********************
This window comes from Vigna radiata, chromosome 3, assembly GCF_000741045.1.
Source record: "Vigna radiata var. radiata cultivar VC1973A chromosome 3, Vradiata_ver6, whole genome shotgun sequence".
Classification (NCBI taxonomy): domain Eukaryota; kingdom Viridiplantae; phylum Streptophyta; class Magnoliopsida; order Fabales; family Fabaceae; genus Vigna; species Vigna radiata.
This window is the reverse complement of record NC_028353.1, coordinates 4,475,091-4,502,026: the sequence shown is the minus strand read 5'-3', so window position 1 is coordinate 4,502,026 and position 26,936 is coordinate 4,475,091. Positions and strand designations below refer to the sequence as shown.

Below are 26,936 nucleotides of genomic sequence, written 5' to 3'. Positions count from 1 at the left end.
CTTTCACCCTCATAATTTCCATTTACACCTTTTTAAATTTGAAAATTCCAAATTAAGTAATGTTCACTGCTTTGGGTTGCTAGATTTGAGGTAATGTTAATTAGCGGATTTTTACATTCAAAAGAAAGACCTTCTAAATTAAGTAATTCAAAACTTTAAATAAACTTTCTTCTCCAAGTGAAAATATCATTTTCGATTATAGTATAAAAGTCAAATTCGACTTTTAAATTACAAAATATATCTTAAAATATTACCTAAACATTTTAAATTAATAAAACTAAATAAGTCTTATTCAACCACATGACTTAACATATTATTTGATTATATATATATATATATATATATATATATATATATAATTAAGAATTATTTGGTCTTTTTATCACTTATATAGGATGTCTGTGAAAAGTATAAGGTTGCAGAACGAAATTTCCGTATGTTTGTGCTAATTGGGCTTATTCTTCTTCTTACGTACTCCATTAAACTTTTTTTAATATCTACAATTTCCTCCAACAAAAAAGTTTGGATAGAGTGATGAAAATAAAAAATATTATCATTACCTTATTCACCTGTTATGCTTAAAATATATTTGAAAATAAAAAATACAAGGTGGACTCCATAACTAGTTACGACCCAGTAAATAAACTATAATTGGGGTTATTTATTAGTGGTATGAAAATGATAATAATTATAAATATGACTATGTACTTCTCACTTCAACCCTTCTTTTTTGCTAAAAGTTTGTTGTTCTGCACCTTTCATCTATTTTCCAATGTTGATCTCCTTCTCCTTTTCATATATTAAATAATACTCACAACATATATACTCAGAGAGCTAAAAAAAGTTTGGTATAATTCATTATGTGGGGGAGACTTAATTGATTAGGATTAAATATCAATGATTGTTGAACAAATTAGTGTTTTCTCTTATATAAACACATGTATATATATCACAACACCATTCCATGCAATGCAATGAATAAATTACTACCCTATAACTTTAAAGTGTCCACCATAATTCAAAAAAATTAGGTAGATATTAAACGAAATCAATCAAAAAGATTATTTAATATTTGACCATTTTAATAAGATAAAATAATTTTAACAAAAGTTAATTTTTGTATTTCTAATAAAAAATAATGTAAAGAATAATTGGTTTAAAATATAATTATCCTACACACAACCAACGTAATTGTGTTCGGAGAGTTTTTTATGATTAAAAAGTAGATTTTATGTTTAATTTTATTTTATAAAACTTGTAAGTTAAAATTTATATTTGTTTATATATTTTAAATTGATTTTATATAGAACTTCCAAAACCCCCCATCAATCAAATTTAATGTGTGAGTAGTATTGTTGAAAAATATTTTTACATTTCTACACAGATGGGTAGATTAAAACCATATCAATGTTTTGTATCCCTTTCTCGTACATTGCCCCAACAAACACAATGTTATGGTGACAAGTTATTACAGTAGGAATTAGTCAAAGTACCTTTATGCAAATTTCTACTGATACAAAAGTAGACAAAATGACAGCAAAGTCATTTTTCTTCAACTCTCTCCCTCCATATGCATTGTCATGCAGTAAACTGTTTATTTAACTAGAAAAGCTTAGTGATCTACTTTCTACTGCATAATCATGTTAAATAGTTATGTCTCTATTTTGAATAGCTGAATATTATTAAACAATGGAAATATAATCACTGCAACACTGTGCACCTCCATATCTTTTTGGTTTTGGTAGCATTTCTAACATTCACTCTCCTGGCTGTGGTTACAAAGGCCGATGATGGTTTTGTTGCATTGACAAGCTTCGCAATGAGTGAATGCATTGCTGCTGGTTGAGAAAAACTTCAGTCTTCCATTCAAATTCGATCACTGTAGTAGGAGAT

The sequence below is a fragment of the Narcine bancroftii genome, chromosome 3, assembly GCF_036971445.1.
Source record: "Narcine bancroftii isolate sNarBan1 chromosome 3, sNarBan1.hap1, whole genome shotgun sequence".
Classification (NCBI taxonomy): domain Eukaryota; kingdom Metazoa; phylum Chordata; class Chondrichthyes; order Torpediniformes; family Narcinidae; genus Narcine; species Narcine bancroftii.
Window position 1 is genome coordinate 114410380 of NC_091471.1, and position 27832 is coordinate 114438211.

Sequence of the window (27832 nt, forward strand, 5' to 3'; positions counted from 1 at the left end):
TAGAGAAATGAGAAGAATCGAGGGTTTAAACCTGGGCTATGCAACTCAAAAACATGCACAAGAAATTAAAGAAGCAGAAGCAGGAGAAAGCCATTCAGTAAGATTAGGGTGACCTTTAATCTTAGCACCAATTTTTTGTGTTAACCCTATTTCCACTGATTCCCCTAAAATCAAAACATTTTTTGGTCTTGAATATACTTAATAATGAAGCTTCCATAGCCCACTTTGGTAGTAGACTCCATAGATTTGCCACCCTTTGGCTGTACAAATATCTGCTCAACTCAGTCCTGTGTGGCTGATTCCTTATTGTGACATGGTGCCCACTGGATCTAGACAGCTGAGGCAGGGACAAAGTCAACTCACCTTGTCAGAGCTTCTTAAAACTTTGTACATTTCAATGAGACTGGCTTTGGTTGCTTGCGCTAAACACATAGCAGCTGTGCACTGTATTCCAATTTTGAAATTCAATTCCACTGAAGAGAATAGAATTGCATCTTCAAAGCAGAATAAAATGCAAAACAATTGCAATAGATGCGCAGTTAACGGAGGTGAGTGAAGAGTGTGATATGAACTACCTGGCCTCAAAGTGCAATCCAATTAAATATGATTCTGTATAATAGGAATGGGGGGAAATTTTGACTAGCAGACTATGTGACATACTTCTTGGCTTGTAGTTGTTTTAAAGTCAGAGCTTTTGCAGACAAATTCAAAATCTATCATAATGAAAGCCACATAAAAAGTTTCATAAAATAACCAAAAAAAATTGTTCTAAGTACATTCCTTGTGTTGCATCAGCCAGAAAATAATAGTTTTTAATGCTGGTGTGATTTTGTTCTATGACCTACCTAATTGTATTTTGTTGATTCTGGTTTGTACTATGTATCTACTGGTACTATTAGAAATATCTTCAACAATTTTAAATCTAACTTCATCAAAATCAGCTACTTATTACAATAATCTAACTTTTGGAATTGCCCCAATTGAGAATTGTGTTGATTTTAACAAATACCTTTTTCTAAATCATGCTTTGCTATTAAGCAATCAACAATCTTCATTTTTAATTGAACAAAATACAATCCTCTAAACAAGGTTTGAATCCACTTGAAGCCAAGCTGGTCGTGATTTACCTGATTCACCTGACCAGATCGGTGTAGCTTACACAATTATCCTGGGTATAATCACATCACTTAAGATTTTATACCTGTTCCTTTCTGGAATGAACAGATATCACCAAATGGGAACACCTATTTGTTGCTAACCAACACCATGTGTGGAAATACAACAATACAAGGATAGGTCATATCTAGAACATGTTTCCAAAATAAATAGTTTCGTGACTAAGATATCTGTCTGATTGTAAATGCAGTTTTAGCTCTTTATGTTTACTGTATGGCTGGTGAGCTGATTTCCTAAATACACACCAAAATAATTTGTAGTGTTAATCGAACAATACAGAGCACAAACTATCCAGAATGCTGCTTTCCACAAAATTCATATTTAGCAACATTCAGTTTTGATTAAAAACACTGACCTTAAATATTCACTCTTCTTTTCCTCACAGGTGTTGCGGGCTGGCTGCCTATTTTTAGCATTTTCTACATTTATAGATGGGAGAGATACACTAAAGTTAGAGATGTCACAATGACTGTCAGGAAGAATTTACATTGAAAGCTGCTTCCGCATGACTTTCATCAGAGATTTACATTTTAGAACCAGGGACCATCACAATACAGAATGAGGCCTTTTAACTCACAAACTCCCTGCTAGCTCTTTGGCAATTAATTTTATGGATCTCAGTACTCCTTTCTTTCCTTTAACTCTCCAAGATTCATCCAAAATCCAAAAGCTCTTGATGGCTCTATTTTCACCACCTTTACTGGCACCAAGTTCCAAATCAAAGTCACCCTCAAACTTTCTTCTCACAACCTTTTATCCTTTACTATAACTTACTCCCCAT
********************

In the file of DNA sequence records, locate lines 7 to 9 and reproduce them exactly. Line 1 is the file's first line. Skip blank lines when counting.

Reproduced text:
The sequence below is a fragment of the Narcine bancroftii genome, chromosome 3, assembly GCF_036971445.1.
Source record: "Narcine bancroftii isolate sNarBan1 chromosome 3, sNarBan1.hap1, whole genome shotgun sequence".
Classification (NCBI taxonomy): domain Eukaryota; kingdom Metazoa; phylum Chordata; class Chondrichthyes; order Torpediniformes; family Narcinidae; genus Narcine; species Narcine bancroftii.